Continuous parameters were tested for normality with the Shapiro Wilks distribution test. Age, height and all LFPs were found to approximate normal distribution; however, weight, BMI, and rate of change in LFPs from first to last LFTs deviated to a significant extent, and thus were treated as non-parametric. Non-parametric parameters were presented as medians (interquartile ranges), normally distributed parameters as means (95% confidence intervals [CIs]), and categorical parameters as numbers (%). Clinical characteristics were compared between first and last recorded LFTs with proportions z-tests for categorical parameters, Students t-test for parameters approximating normal distribution and equality of medians test for non-parametric parameters. LFPs absolute and predicted values were tested between first and last LFTs and by presence of evidence for airway disease using two-sided Students t-tests while the differences by level of pharmacotherapy reported were tested via ANOVA. Rate of change was compared between participants with or without evidence of airway disease via Wilcoxon rank-sum test, and by level of pharmacotherapy reported via quantile regression. All data were analysed in STATA IC 15 (StataCorp, Texas) and alpha was set to 0.05 throughout.


Study Participants

A total of 1350 Indigenous patients were identified to have undergone LFTs between 2012 and 2020, of them 965 (71.4%) were assessed to fulfil the ATS/ERS criteria for LFTs session quality, and 115 patients (50% female) had at least two LFTs, with 32 (27%) having three or more LFTs. Therefore, 115 patients who were identified to have undergone two or more LFTs were eligible to be included in this study for analysis (Figure 1).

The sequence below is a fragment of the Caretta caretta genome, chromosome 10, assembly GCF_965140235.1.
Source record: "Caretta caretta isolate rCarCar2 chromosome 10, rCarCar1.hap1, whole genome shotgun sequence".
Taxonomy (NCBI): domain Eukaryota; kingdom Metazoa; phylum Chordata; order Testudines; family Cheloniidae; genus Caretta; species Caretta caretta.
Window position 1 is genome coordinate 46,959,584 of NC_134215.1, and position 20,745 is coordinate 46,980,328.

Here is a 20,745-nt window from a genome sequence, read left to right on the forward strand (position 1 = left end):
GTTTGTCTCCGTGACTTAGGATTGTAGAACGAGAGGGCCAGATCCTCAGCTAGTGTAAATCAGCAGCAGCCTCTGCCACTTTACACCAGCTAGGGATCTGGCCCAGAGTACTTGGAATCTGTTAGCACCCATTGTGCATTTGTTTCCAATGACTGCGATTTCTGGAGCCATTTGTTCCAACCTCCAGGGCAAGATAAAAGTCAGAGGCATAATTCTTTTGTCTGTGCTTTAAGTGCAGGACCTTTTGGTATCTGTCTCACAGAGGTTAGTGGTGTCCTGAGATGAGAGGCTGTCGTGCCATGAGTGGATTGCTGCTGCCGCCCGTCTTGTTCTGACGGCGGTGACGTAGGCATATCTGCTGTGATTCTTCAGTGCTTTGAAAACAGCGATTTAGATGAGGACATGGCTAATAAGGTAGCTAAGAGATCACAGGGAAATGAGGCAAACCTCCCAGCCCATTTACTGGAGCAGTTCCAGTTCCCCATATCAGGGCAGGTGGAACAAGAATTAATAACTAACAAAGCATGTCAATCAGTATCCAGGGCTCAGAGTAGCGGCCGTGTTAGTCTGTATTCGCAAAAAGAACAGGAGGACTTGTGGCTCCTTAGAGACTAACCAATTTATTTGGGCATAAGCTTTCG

Figure 1 Study flow chart.

LFTs and Demographic Data

Mean age of the study patients at the first LFT was 50.4 years (95% CI 48.29, 52.45) with a median time between first and last recorded LFT of 1.52 years (IQR 0.86, 5.85). The majority (90%, n=103) of patients had a history of smoking and were typically overweight or obese (62%), with minimal fluctuation in either weight or height between the first and last LFTs (Table 1). Chest radiology was available in 112 (97%) patients [Chest CT n=74 (64%), Chest X-ray n=112 (97%)] and demonstrated presence of COPD and bronchiectasis in 56 (48%) of the study patients. Pharmacotherapy data was available for 113 (98%) patients, therefore further analysis pertaining to pharmacotherapy groupings was conducted with a denominator of 113.

Table 1 Clinical Characteristics of Patients with Multiple Lung Function Tests (LFTs) Recorded (n = 115)

Lung Function Trends with or without Radiological Evidence for Airway Disease and Inhaled Pharmacotherapy

Overall, patients showed an absolute change from first to final LFT in pre-BD values of: FVC 40.91 mL (95% CI −28.31, 110.12), FEV1 50.76 mL (95% CI −3.16, 104.68), FEV1/FVC 0.02 (95% CI 0, 0.03) (Table 2). There were no statistically significant differences noted between LFPs for first or final LFT. When stratified by underlying radiological evidence for chronic airway disease, significant differences in absolute and predicted values of FVC, FEV1 and FEV1/FVC were noted (p<0.05, Supplementary Table S1 [lower values with chronic airway disease]) though no significant differences in LFPs were noted between first and last LFT for either with or without radiological evidence of airway disease (Supplementary Table S1). Further, when stratified by use of pharmacotherapy (including ICS with or without LABA or LAMA combination) significant differences in absolute and predicted values of FVC, FEV1 and FEV1/FVC were noted (p<0.05, data not shown (lowest values for participants in the ICS group) though no significant differences in LFPs were noted between first and last LFT for any type or combination of inhaled pharmacotherapy use (Supplementary Table S2).